CLÉMENT DU VUAULT (Vault) DE VALRENNES, PHILIPPE, captain in the colonial regular troops, served with distinction in Canada 1685–93; b. 1647; d. 12 Oct. 1707.
At the age of 14 Valrennes killed a man but escaped punishment; a few months later, in 1662, he was commissioned an ensign in the Régiment de l’Épinay. In 1665 he was promoted lieutenant and in 1672 captain. He subsequently served for 13 years in the Normandy militia (bataillons de campagne) and in the Régiment de Normandie, Louis de Buade*, Comte de Frontenac’s old regiment. He was commissioned a captain in the colonial regular troops in 1685 and came to Canada with the reinforcements sent with the Marquis de Denonville [Brisay]. He appears to have become acclimatized to the Canadian environment without difficulty, for on 7 April 1687 he married a Canadian girl, Jeanne Bissot, a grand-daughter of Louis Hébert* and sister-in-law of Louis Jolliet*.
In 1687 Valrennes commanded one of the four columns of colonial regulars in the expedition against the Senecas. The following year, in July, he took over the command of Fort Frontenac (Cataracoui). This was a dangerous assignment since the fort was besieged by the Iroquois. The garrison was, in fact, kept prisoner, threatened with scurvy, and unable to hamper the movements of the enemy in any way. To keep the fort’s 50-man garrison supplied required convoys of several hundred men. For these reasons Denonville, after the massive Iroquois assault on the settlements at Lachine in August 1689, sent word to Valrennes to blow up the fort and retire to Montreal with the garrison. Denonville instructed him to mine the walls, set slow fuses, and then retire with his men as swiftly as possible, for all the Iroquois in the vicinity would be sure to come swarming when they heard the explosion. The fleeing garrison was some distance away when the mines exploded and they assumed that the fort had been destroyed. Later it was discovered that some of the charges had not gone off; only five small breaches had been made in the walls. Valrennes did, however, succeed in getting the garrison safely to Montreal and the intendant, Jean Bochart de Champigny, exonerated him from all blame for the mishap. Champigny informed the minister that Valrennes was one of the bravest and most prudent officers they had. He requested the minister to grant Valrennes a gratuity and a word or two of encouragement, expressing the satisfaction in which his conduct was held; this to encourage the other officers to emulate him.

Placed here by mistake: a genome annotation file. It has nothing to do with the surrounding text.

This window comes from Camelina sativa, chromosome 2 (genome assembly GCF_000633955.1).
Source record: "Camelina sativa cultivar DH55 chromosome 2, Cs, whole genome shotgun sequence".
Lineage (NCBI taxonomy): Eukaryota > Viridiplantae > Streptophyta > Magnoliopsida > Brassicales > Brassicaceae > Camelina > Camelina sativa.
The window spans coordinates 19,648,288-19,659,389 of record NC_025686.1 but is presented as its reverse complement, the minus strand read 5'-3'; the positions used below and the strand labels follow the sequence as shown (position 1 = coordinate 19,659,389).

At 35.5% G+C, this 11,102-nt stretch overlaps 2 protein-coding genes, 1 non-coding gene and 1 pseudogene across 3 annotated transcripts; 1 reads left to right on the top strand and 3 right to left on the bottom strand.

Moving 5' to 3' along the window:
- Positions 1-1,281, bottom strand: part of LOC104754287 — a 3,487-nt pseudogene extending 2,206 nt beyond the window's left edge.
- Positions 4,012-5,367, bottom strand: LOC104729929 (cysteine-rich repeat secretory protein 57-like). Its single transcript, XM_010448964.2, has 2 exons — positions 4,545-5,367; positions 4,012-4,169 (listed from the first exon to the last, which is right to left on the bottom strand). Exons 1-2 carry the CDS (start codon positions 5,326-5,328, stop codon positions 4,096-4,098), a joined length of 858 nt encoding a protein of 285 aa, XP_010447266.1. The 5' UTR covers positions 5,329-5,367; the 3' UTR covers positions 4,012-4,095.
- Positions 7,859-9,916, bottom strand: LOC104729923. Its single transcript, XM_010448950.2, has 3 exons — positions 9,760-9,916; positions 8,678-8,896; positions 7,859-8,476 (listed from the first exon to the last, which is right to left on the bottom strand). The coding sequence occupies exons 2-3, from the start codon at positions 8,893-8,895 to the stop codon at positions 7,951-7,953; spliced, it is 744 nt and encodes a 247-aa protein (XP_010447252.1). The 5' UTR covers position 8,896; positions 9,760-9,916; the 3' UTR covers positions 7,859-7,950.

Two years later, in August 1691, a force composed of 146 Mohawks and Mahicans, and 120 Albany militiamen, led by Major Peter Schuyler, invaded the settlements south of Montreal. When the governor of the district, Hector de Callière, received word of their approach he massed 700–800 colonial regular troops and militiamen around the fort at La Prairie de la Magdelaine. Shortly before dawn on 11 August during a rain storm, the invading force took the French by surprise, inflicted heavy casualties, and then retreated swiftly towards the Richelieu River. Fearing that the enemy might attack the fort at Chambly, Callière had earlier sent 160 men, colonial regulars, militia, and Indian allies, commanded by Valrennes, to block the road. Hearing the heavy firing at La Prairie, Valrennes obeyed the cardinal rule of 17th century warfare and marched his force to the sound of the guns. Halfway between the two forts he met the retiring enemy, flushed with their earlier success. Swiftly and coolly he marshalled his men in three ranks behind two fallen tree trunks. Five or six of his men were wounded during this manoeuvre but Valrennes made the ranks hold their fire until the enemy were within pistol range. The Albany forces charged and were met by measured volleys at close quarters. Their losses were heavy but the rest came on through the pall of powder smoke. For over an hour there was bloody hand-to-hand fighting; muskets were wielded as clubs, tomahawks, knives, and bare hands were used, and the air was filled with shrill war cries and the screams of mortally wounded men. It was the most savage engagement of the war. The Albany forces, with their great superiority of numbers, over two to one, finally fought their way through and fled. Valrennes’ men were too exhausted to pursue them.